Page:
The Vittoriale degli Italiani, monument by d'Annunzio
- Category What see Lake Garda und Verona
The Vittoriale by Gabriele d'Annunzio, an open-air museum in Gardone Riviera on Lake GardaNumber of views: 249
The D'Annunzio House Museum was bought by the poet for 130,000 lire from Heinrich Thode, a German art scholar who was expelled from Italy in 1918 and forced to sell his house full of relics, memorabilia, books and works of art.
Looking for peace after spending the last months of the war amid so much noise, D'Annunzio chose the villa (first rented and then bought) with a view of Lake Garda because of "greed for silence after so much noise" and Peace after so much war ”.
Over time, D'Annunzio also bought the land next to it and created a real citadel, which only became such after the funding requested by the state in exchange for the donation of the Vittoriale, which after years of work became a real monument to itself and above all represent the great war.
The Vittoriale is literally an open-air museum full of culture, which can be clearly identified by the historical monuments erected to commemorate the endeavors accomplished during the First World War.
At every corner of the area that can be visited, you will encounter surprises that you have never thought of: from an SVA plane to a military ship to the observation of a submarine. But let's go alright by listing the main attractions:
The entrance should not be trivial in D'Annunzio's head, so the monumental entrance was designed by a pair of arches and a royal fountain with a bronze inscription from a work of the poet. From here you can choose to go to the right to the theater or to the priory on the other side.
The open-air theater, which still organizes summer events and concerts today, is one of the most famous ancient amphitheaters designed by the architect Giancarlo Maroni on his model and inspired by the most famous and oldest Pompeii.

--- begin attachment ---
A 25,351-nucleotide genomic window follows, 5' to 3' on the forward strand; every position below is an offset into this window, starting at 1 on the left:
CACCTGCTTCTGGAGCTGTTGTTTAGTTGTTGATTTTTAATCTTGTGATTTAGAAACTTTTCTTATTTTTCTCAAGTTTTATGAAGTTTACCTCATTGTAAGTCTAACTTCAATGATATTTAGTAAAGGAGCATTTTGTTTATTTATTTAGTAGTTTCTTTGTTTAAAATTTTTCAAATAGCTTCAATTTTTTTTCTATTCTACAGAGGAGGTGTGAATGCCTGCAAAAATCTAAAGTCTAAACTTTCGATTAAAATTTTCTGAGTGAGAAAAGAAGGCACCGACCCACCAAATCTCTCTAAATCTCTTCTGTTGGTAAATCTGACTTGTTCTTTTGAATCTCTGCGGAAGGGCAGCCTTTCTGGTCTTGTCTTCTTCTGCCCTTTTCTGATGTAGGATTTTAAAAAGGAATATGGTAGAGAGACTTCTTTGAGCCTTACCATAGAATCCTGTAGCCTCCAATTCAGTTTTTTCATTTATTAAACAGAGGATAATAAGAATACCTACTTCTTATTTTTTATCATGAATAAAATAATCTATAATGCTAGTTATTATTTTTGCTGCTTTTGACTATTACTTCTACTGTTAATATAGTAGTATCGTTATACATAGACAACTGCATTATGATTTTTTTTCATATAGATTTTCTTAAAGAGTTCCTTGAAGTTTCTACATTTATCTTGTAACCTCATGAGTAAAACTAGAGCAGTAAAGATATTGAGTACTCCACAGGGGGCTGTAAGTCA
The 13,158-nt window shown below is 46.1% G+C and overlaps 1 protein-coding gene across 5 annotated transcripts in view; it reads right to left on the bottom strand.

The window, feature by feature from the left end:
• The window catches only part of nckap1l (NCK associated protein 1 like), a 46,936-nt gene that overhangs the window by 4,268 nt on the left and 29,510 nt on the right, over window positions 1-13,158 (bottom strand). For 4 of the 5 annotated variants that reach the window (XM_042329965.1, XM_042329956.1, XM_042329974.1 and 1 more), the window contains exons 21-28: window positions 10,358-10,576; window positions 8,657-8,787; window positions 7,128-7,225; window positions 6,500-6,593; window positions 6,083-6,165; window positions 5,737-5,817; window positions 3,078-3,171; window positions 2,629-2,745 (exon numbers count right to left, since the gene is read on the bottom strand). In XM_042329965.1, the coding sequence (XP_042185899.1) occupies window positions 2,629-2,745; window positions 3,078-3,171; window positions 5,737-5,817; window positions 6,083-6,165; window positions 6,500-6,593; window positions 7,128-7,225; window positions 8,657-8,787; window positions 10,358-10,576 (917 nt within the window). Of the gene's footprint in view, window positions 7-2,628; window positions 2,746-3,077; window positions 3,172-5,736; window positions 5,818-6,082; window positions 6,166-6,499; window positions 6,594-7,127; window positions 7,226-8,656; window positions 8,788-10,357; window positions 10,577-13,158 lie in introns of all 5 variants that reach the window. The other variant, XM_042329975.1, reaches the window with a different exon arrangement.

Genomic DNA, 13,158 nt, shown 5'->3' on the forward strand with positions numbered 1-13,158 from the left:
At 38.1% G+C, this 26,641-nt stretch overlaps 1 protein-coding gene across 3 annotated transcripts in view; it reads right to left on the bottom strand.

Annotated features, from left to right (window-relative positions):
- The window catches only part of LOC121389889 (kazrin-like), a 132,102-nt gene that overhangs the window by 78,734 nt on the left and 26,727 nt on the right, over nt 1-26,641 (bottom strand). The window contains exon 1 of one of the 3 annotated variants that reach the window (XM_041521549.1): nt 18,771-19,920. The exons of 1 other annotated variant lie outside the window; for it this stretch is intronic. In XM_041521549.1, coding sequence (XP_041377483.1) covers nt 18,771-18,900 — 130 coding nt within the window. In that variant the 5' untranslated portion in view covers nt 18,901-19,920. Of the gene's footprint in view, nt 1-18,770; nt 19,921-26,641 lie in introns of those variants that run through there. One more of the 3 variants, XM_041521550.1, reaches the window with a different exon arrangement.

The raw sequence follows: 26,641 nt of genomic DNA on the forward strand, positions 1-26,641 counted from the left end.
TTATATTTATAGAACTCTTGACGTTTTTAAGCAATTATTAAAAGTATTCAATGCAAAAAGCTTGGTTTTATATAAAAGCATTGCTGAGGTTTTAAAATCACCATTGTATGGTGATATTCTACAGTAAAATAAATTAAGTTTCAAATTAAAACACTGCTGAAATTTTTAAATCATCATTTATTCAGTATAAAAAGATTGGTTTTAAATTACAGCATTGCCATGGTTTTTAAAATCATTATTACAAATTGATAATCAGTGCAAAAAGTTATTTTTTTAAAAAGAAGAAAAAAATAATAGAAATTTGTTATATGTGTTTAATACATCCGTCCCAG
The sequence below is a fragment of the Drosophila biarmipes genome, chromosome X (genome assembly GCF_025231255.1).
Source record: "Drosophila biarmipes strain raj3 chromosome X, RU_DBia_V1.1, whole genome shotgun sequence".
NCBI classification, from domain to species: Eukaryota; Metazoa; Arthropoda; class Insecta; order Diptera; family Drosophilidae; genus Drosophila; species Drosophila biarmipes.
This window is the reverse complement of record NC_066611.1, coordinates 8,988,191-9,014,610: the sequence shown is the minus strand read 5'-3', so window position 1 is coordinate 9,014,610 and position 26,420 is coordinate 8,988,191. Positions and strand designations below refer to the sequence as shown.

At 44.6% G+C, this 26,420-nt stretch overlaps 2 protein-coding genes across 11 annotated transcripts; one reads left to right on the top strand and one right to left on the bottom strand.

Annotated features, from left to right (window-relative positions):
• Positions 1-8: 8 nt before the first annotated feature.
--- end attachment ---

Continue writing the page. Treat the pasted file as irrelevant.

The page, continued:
D'Annunzio's house is called Prioria or the prior's house, which was bought by a German art critic at the beginning of the 20th century. The house is very structured so that each room had a specific theme and use:
- Mask maker's room (waiting room)
- Room of the globe (library of the villa)
-Room of Leda (bedroom)
- Room of the leper (place of meditation)
- Relic hall
- Giglio's room
- The workshop
Building intended to represent D'Annunzio's new home, but has not been inhabited since the poet's death in 1938. The interior of this room was always designed by the architect Maroni, who took over the corridors and a studio similar to a deck of a ship. Here is the Museo d'Annunzio Eroe, an environment created to celebrate the many exploits of the Italian people in the First War.
In the highest part of the Vittoriale is the mausoleum, a monument made of Botticino marble where the remains of the poet are kept. Nearby, in the Fontanone del Delfino, there is instead the hangar with the MAS96, the embarkation protagonist of the famous Becca von Buccari.
Instead, under the cypress trees, you can watch the military ship Apulia, which was donated to the poet by the Navy in 1923 and which for many is the most impressive "monument" of their entire visit to this magnificent area full of history.
Where to stay overnight: